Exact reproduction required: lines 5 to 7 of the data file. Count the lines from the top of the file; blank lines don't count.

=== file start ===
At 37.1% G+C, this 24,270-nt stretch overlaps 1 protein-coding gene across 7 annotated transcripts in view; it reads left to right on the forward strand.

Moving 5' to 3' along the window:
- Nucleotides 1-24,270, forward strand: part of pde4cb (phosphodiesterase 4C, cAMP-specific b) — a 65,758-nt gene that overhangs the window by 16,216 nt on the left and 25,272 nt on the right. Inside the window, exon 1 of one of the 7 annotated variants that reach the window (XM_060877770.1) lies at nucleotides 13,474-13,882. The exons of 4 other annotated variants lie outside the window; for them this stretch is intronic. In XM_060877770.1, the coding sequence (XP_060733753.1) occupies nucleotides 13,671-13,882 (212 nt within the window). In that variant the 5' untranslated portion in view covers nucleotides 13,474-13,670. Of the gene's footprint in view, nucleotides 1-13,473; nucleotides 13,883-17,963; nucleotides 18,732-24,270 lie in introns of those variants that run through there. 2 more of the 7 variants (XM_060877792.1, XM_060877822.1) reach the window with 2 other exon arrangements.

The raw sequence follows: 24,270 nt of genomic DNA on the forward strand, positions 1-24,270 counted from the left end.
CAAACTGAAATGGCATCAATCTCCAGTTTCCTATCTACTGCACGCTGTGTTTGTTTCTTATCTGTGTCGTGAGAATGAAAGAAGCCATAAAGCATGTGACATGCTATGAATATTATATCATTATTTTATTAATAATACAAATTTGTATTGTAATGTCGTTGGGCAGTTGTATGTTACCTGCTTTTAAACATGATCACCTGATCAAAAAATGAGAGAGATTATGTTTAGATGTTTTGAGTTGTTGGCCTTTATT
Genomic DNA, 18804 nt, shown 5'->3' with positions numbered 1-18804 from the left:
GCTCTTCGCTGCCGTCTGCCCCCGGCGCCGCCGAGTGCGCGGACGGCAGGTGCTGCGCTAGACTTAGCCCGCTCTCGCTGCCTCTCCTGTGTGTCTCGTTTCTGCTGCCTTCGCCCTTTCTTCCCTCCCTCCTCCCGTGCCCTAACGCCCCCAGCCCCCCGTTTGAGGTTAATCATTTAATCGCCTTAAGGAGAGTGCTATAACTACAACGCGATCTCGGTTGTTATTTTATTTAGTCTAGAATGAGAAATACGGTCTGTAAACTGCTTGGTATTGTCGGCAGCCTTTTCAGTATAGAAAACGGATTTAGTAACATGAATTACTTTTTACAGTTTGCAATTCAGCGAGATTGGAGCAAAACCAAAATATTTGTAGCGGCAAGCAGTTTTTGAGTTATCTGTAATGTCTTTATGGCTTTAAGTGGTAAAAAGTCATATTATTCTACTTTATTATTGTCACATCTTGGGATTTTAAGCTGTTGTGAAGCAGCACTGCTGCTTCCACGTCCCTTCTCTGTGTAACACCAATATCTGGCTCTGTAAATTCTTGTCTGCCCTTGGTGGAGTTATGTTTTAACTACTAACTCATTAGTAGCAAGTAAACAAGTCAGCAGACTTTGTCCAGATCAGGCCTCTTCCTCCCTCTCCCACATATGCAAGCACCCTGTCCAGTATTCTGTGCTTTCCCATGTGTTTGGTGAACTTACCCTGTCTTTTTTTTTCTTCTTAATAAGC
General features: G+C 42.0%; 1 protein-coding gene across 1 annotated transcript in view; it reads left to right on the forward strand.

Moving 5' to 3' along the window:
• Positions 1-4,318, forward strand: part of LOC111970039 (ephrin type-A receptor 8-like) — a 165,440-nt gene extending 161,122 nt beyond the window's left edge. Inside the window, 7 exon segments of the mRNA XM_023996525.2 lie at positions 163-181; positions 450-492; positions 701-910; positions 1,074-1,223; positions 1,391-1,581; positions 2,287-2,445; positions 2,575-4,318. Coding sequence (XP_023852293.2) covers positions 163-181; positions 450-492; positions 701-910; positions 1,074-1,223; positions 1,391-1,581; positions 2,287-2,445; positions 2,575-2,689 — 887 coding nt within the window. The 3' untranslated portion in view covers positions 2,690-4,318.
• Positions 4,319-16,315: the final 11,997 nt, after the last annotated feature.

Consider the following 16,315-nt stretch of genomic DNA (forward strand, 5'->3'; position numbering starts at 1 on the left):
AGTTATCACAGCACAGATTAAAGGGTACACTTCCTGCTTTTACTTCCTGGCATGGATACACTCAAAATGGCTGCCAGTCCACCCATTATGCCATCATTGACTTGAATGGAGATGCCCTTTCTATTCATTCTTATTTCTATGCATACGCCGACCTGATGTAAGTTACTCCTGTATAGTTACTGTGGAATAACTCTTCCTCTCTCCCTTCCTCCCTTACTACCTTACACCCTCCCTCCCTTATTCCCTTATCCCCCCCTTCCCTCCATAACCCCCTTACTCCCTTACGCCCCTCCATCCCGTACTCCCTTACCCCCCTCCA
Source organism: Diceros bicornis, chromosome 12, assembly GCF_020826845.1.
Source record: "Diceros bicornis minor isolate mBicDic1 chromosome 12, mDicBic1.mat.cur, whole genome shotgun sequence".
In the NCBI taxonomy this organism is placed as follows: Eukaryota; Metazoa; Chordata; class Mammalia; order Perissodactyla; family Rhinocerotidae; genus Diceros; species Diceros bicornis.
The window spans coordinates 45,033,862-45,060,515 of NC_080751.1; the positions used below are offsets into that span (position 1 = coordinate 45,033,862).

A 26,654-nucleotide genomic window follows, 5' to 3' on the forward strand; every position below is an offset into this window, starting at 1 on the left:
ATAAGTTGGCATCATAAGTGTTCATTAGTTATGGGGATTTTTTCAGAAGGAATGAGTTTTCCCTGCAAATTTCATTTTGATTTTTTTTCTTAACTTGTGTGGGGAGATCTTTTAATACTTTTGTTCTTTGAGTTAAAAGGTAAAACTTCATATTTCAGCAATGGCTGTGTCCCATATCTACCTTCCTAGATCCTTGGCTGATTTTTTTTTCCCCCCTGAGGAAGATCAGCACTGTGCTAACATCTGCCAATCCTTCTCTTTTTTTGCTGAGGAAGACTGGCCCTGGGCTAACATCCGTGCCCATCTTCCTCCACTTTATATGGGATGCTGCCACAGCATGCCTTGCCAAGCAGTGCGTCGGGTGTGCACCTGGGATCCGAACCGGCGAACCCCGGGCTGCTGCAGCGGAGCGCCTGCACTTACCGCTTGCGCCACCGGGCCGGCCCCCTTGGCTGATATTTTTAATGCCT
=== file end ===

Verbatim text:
CAAACTGAAATGGCATCAATCTCCAGTTTCCTATCTACTGCACGCTGTGTTTGTTTCTTATCTGTGTCGTGAGAATGAAAGAAGCCATAAAGCATGTGACATGCTATGAATATTATATCATTATTTTATTAATAATACAAATTTGTATTGTAATGTCGTTGGGCAGTTGTATGTTACCTGCTTTTAAACATGATCACCTGATCAAAAAATGAGAGAGATTATGTTTAGATGTTTTGAGTTGTTGGCCTTTATT
Genomic DNA, 18804 nt, shown 5'->3' with positions numbered 1-18804 from the left:
GCTCTTCGCTGCCGTCTGCCCCCGGCGCCGCCGAGTGCGCGGACGGCAGGTGCTGCGCTAGACTTAGCCCGCTCTCGCTGCCTCTCCTGTGTGTCTCGTTTCTGCTGCCTTCGCCCTTTCTTCCCTCCCTCCTCCCGTGCCCTAACGCCCCCAGCCCCCCGTTTGAGGTTAATCATTTAATCGCCTTAAGGAGAGTGCTATAACTACAACGCGATCTCGGTTGTTATTTTATTTAGTCTAGAATGAGAAATACGGTCTGTAAACTGCTTGGTATTGTCGGCAGCCTTTTCAGTATAGAAAACGGATTTAGTAACATGAATTACTTTTTACAGTTTGCAATTCAGCGAGATTGGAGCAAAACCAAAATATTTGTAGCGGCAAGCAGTTTTTGAGTTATCTGTAATGTCTTTATGGCTTTAAGTGGTAAAAAGTCATATTATTCTACTTTATTATTGTCACATCTTGGGATTTTAAGCTGTTGTGAAGCAGCACTGCTGCTTCCACGTCCCTTCTCTGTGTAACACCAATATCTGGCTCTGTAAATTCTTGTCTGCCCTTGGTGGAGTTATGTTTTAACTACTAACTCATTAGTAGCAAGTAAACAAGTCAGCAGACTTTGTCCAGATCAGGCCTCTTCCTCCCTCTCCCACATATGCAAGCACCCTGTCCAGTATTCTGTGCTTTCCCATGTGTTTGGTGAACTTACCCTGTCTTTTTTTTTCTTCTTAATAAGC